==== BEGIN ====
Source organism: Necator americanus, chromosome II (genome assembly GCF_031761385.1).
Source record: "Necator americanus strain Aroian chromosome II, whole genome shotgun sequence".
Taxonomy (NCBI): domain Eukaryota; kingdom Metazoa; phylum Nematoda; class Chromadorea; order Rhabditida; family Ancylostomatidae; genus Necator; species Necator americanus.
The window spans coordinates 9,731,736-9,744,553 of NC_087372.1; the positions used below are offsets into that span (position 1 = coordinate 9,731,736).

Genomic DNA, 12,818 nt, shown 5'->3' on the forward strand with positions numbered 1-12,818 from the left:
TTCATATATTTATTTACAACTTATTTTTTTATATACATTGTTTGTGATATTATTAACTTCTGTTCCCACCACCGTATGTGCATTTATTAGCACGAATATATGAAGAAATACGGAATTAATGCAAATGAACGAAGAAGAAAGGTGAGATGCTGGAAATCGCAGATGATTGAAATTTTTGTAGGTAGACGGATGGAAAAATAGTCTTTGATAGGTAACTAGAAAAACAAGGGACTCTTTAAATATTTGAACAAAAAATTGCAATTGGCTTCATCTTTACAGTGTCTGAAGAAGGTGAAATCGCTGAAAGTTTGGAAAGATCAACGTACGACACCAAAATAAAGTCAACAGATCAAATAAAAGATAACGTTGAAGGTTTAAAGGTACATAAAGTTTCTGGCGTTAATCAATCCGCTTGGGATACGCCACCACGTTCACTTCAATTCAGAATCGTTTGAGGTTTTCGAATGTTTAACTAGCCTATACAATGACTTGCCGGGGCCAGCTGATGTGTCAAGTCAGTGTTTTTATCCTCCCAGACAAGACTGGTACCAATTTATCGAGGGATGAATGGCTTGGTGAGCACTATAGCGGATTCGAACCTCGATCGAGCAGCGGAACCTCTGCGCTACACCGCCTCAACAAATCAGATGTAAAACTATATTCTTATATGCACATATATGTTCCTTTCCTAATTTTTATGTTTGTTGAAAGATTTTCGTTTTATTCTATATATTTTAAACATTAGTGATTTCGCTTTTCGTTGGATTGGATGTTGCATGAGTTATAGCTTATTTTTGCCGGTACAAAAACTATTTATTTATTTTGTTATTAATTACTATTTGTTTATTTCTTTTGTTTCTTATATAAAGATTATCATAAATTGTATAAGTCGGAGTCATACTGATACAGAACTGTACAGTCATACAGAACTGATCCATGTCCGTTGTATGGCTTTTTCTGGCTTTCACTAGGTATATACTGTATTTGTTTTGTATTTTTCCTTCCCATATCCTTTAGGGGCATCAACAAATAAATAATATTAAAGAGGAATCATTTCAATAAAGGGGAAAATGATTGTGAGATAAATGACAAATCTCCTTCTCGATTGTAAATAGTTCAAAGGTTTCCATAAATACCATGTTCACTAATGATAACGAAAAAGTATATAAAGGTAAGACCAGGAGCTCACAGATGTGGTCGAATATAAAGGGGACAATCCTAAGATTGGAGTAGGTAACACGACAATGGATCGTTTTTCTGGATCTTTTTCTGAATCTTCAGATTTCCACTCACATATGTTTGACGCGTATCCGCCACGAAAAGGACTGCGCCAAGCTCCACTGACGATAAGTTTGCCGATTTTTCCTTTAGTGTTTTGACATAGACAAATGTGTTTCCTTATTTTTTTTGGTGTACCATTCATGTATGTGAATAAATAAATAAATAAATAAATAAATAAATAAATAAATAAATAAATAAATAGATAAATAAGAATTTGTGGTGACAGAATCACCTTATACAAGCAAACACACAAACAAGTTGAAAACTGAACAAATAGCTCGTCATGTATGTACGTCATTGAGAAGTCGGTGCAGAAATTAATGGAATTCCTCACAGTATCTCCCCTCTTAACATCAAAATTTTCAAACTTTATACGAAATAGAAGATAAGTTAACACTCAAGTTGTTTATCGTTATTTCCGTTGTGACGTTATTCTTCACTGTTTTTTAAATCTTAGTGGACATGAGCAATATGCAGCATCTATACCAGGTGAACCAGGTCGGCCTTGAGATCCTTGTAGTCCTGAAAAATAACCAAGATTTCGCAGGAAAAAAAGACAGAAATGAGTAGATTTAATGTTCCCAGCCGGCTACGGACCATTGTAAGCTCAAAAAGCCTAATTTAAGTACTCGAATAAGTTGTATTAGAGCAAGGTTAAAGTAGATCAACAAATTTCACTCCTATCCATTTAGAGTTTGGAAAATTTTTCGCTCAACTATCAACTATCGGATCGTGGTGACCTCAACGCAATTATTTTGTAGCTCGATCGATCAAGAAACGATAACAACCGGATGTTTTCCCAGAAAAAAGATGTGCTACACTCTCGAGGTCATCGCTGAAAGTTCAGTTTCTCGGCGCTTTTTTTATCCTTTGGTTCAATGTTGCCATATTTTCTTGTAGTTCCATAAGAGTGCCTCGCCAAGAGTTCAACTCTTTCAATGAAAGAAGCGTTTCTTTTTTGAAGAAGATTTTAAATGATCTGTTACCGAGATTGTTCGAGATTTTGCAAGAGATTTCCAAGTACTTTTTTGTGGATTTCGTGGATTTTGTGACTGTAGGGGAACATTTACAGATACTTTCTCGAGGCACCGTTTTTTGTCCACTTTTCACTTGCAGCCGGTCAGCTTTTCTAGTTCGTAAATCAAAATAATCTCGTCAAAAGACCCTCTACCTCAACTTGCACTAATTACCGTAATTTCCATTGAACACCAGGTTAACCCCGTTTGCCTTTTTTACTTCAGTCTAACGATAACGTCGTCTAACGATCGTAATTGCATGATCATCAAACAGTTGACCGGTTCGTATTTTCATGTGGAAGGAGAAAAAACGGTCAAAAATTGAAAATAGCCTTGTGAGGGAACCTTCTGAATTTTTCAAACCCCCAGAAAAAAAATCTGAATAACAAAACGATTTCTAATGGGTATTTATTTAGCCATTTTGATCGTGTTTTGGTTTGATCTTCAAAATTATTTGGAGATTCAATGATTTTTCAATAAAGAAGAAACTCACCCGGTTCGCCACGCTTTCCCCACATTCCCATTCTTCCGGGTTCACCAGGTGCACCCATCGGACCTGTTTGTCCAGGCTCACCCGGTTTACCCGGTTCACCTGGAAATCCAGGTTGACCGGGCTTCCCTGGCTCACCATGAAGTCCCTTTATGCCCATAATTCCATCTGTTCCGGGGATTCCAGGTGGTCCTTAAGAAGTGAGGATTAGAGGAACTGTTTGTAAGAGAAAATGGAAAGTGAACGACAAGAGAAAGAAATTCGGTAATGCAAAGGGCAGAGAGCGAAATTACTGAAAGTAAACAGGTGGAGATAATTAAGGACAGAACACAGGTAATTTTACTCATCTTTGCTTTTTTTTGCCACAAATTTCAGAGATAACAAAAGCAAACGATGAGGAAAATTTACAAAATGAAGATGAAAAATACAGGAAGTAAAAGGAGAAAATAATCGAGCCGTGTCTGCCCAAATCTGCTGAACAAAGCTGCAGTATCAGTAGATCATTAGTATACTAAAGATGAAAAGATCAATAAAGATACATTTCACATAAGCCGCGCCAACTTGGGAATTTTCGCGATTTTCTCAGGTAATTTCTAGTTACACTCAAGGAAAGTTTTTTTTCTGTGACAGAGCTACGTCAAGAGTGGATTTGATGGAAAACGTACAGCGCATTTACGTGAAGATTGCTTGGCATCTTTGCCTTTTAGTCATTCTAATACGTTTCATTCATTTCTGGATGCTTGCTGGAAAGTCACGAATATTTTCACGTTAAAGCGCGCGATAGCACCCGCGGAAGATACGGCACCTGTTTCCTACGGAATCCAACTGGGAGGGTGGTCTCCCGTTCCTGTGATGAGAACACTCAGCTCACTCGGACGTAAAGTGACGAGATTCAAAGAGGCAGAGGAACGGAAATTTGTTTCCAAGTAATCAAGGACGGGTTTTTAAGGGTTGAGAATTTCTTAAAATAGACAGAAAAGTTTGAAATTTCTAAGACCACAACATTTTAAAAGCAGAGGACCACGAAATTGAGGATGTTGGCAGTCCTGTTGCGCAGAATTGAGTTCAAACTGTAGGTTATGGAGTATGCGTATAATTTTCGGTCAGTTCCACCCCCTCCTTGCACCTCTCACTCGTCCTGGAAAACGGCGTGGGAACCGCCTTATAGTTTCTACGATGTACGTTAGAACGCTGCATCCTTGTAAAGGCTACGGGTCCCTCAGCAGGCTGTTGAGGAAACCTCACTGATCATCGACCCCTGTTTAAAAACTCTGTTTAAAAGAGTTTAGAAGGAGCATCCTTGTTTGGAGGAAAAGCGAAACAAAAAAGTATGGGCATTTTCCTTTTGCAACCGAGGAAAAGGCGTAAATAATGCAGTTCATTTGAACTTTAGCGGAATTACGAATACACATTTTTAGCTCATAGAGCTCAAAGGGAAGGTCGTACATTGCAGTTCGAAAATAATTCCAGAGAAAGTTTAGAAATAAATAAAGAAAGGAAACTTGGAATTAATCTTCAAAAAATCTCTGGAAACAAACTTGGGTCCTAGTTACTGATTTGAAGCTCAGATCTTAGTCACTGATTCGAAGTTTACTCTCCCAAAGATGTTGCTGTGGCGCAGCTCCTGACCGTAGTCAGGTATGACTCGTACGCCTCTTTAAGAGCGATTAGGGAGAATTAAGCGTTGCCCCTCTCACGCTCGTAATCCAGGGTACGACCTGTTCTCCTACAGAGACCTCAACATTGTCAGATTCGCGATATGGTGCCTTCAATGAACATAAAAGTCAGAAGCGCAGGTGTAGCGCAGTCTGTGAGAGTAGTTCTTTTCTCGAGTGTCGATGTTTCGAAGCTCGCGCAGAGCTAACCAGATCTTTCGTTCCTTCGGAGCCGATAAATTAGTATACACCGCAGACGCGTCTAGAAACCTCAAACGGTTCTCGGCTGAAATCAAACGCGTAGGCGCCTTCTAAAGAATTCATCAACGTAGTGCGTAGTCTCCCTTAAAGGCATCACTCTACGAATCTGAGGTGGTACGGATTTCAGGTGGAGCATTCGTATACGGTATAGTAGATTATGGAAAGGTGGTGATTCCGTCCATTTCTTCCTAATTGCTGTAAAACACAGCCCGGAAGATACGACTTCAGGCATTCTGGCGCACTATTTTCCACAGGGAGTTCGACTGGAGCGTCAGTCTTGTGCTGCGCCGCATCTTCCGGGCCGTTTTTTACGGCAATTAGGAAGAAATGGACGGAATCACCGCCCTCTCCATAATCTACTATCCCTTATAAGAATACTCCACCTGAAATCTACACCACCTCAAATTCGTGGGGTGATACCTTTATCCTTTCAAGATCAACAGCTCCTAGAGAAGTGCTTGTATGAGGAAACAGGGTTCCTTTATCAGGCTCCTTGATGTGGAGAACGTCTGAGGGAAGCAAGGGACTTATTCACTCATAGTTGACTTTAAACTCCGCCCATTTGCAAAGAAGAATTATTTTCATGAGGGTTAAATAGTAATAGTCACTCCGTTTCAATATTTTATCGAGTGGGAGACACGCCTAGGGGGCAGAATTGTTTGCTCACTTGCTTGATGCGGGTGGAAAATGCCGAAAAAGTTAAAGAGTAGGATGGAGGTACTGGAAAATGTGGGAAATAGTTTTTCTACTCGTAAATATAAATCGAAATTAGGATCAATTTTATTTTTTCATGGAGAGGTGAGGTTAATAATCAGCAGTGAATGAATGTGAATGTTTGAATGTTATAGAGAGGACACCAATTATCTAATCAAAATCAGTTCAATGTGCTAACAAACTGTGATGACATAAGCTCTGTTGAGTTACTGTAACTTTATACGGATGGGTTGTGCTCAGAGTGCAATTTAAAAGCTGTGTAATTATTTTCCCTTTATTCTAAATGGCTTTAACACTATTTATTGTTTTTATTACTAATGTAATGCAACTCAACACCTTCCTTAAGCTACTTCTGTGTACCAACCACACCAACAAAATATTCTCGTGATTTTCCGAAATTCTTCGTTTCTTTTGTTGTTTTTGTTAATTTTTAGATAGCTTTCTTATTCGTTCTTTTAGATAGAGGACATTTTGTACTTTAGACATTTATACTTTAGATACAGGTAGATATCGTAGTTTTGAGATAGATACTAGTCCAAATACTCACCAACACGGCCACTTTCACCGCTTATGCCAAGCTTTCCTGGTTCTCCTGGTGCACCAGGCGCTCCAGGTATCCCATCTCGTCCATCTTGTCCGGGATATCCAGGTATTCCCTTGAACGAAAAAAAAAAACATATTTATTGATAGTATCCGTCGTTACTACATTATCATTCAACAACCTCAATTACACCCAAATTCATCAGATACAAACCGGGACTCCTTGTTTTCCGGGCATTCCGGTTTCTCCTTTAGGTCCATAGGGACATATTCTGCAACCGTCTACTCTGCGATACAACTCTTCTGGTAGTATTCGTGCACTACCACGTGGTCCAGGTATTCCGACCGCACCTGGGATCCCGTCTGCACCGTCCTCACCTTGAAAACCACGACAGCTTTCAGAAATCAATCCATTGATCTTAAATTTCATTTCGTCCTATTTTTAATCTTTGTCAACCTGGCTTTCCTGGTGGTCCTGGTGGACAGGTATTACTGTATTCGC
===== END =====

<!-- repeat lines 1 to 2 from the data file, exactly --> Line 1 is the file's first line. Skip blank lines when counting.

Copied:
Source organism: Necator americanus, chromosome II (genome assembly GCF_031761385.1).
Source record: "Necator americanus strain Aroian chromosome II, whole genome shotgun sequence".